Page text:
by*stand*er – a person present at an event or incident, but does not take part; onlooker, spectator, witness
up*stand*er – an individual who sees wrong and acts; a person who takes a stand against an act of injustice or intolerance
On Thursday, President Trump hosted a lunch with ten U.S. Senators, four Democrats and six Republicans, for the purpose of building bipartisan support for his SCOTUS nominee, Neil Gorsuch. Seems fairly innocuous, even hopeful, right? Reporters were allowed to cover the beginning of the event, making for a positive photo op. Look! Blue and Red can sit down together! Progress!
Reports are surfacing that right after the departure of the press, Trump turned to the Democrats in the room and said to them (“mocked” and “taunted” is how it has been characterized), “Pocahontas is now the face of your party,” referring to their fellow senator from Massachusetts, Elizabeth Warren.
Trump has a history of using ‘Pocahontas’ as a pejorative term in referring to Senator Warren, after she identified herself as having Native American heritage. It is considered by most to be an ethnic slur and Trump has been roundly criticized for using it on the campaign trail last year.
But this is not a post about Donald Trump, a man I personally believe exhibits many of the accepted signs of being a bully. Most experts agree those traits include (sourced here):
- Anger management problems
- Tries to control other people, rather than inspiring others to follow
- Easily frustrated and annoyed
- Lacks empathy, isn’t sympathetic to anyone’s needs or desires but their own
- Blames a victim for his own behavior by saying things like, “If that geek didn’t look so stupid, I wouldn’t have to hit him.”
- Difficulty following rules and little respect for authority
- View violence in a positive way, such as a form of entertainment or a good way to get needs met
There is a growing awareness in America of the detrimental nature of bullying and how it negatively impacts our children. Much research has been done, many dollars have been spent in order to better understand how to curb bullying in our school environments. A growing number of schools in the U.S. have enacted a zero tolerance policy for bullying behavior. Along with increased awareness of the act of bullying has been an increased understanding of how the community can help contain and directly confront the actions of bullies.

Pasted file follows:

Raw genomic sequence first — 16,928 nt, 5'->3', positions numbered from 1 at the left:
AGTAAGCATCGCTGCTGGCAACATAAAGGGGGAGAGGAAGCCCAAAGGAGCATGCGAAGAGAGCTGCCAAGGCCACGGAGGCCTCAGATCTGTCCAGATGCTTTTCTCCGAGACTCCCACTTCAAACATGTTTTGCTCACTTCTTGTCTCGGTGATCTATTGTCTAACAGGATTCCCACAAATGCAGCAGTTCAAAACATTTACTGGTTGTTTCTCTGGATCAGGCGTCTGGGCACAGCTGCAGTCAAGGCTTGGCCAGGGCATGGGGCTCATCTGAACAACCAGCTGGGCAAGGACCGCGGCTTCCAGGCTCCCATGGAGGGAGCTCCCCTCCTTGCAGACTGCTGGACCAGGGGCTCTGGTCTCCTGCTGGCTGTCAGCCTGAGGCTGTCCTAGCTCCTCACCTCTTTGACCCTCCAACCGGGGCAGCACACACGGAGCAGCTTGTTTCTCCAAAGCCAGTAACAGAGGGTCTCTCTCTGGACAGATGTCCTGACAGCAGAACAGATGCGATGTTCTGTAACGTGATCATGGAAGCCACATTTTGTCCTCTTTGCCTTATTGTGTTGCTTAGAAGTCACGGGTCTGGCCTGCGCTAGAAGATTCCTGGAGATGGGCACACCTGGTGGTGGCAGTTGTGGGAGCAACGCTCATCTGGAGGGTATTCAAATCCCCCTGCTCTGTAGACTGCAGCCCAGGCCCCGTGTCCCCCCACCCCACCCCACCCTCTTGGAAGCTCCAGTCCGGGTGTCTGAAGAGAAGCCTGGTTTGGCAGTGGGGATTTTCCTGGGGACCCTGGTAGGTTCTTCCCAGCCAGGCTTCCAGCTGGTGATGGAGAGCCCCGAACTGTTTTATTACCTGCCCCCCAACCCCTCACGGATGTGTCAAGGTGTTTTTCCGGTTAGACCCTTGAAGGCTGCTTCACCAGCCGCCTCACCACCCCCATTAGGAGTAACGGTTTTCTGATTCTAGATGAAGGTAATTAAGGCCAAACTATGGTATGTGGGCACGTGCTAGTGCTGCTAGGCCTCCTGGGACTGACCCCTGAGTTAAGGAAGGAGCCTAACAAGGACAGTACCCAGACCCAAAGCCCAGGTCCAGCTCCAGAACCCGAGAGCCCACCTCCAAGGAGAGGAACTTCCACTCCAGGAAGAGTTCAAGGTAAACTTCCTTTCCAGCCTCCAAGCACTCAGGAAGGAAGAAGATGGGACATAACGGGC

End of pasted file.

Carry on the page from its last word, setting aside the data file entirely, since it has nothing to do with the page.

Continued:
Teaching children to be “upstanders” rather than “bystanders” is one of those methods getting a lot of traction and is endorsed by bullying experts. In simple terms, the idea is to teach those who witness the bullying behavior to challenge it. That can be accomplished by either confronting the bully in the moment, or standing up to call out the bullying behavior and label it for what it is. Research demonstrates that when one witness to the bullying, a bystander, challenges it, others are more likely to follow. The bystander, in doing so, has now become an upstander.
You can read and watch more about being an upstander here or here.
And this is where I struggle. Schools across America are investing time and money — both scant resources in education these days, which gives an indication of how much these lessons are valued and needed, in helping school children gain the necessary tools to combat bullying behavior themselves. There are increasing expectations and motivations encouraging children to stand up to bullies, call them out, shut them down. And the efforts seem to be working.
Cut to Thursday’s meeting at the White House where our Bully in Chief, President Trump, speaking to an audience of ten U.S. Senators, calls one of their colleagues “Pocahontus.” Immediately after the cameras left, of course. The same senator who was silenced on the floor of the senate just days earlier after being told not to denigrate her colleague, Jeff Sessions, during his confirmation hearing debates. The irony is staggering.
I have read several reports of the meeting and what is most troubling to me is the fact that not a single senator challenged President Trump for mocking a fellow senator or abusing his power as President. They sat there, silent and complicit, both Democrats and Republicans. Turns out, being cowardly is not restricted to a single political faction. Someone or someones leaked the story, as both Politico and CNN reported on it yesterday.
Stories indicate the climate in the room during the exchange was “awkward,” awkward, apparently, being code for knowing something was transpiring that was wrong, but no one present had the will or courage to challenge it. Instead, they relied on the press, an institution already in Trump’s bad graces, to let Americans know what had happened.
Should we expect at least as much from a sitting U.S. Senator as we do our school children? Why, yes, yes we should. These elected officials could learn something from children across the U.S. who are encouraged to do something they themselves are unable or unwilling to do.
Is it harder when the bully is our president? Certainly. Is it any less important? Definitely not. I’m talking to you, Senators Joe Manchin, Heidi Heitkamp, Jon Tester, Lamar Alexander, Chris Coons, Shelley Moore Capito, John Cornyn, Chuck Grassley, Joe Donnelly and Michael Bennet.
RELATED: We Teach Our Kids Not to Act Like Donald Trump, And Yet He May Be Our Next President